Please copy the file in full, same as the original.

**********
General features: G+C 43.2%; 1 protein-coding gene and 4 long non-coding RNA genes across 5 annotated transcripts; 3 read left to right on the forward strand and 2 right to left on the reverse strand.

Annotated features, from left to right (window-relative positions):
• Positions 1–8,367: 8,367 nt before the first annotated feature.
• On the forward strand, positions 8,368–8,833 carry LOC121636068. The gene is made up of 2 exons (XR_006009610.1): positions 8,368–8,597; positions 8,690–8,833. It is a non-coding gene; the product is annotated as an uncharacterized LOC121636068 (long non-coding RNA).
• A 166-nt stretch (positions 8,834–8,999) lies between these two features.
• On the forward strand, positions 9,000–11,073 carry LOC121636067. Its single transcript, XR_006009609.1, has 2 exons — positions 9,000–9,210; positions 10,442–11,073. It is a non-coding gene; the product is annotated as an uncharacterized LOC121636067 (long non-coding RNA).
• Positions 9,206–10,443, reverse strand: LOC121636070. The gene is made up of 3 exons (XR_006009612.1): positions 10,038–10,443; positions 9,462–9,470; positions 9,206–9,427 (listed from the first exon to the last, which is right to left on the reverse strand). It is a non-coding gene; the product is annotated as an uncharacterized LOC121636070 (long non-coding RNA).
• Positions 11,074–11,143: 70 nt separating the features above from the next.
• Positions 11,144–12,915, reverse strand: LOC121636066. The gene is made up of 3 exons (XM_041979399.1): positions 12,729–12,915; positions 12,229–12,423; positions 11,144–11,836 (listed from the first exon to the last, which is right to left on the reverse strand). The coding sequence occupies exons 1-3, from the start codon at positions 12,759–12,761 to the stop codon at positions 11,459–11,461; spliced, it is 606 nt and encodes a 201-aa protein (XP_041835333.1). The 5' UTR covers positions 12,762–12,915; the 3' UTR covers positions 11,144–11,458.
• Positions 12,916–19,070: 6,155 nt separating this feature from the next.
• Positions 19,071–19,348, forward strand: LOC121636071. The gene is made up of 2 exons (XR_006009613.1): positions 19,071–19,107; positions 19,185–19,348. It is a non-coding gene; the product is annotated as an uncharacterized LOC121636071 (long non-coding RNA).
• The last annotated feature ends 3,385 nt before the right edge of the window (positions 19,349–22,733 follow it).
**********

General features: G+C 43.2%; 1 protein-coding gene and 4 long non-coding RNA genes across 5 annotated transcripts; 3 read left to right on the forward strand and 2 right to left on the reverse strand.

Annotated features, from left to right (window-relative positions):
• Positions 1–8,367: 8,367 nt before the first annotated feature.
• On the forward strand, positions 8,368–8,833 carry LOC121636068. The gene is made up of 2 exons (XR_006009610.1): positions 8,368–8,597; positions 8,690–8,833. It is a non-coding gene; the product is annotated as an uncharacterized LOC121636068 (long non-coding RNA).
• A 166-nt stretch (positions 8,834–8,999) lies between these two features.
• On the forward strand, positions 9,000–11,073 carry LOC121636067. Its single transcript, XR_006009609.1, has 2 exons — positions 9,000–9,210; positions 10,442–11,073. It is a non-coding gene; the product is annotated as an uncharacterized LOC121636067 (long non-coding RNA).
• Positions 9,206–10,443, reverse strand: LOC121636070. The gene is made up of 3 exons (XR_006009612.1): positions 10,038–10,443; positions 9,462–9,470; positions 9,206–9,427 (listed from the first exon to the last, which is right to left on the reverse strand). It is a non-coding gene; the product is annotated as an uncharacterized LOC121636070 (long non-coding RNA).
• Positions 11,074–11,143: 70 nt separating the features above from the next.
• Positions 11,144–12,915, reverse strand: LOC121636066. The gene is made up of 3 exons (XM_041979399.1): positions 12,729–12,915; positions 12,229–12,423; positions 11,144–11,836 (listed from the first exon to the last, which is right to left on the reverse strand). The coding sequence occupies exons 1-3, from the start codon at positions 12,759–12,761 to the stop codon at positions 11,459–11,461; spliced, it is 606 nt and encodes a 201-aa protein (XP_041835333.1). The 5' UTR covers positions 12,762–12,915; the 3' UTR covers positions 11,144–11,458.
• Positions 12,916–19,070: 6,155 nt separating this feature from the next.
• Positions 19,071–19,348, forward strand: LOC121636071. The gene is made up of 2 exons (XR_006009613.1): positions 19,071–19,107; positions 19,185–19,348. It is a non-coding gene; the product is annotated as an uncharacterized LOC121636071 (long non-coding RNA).
• The last annotated feature ends 3,385 nt before the right edge of the window (positions 19,349–22,733 follow it).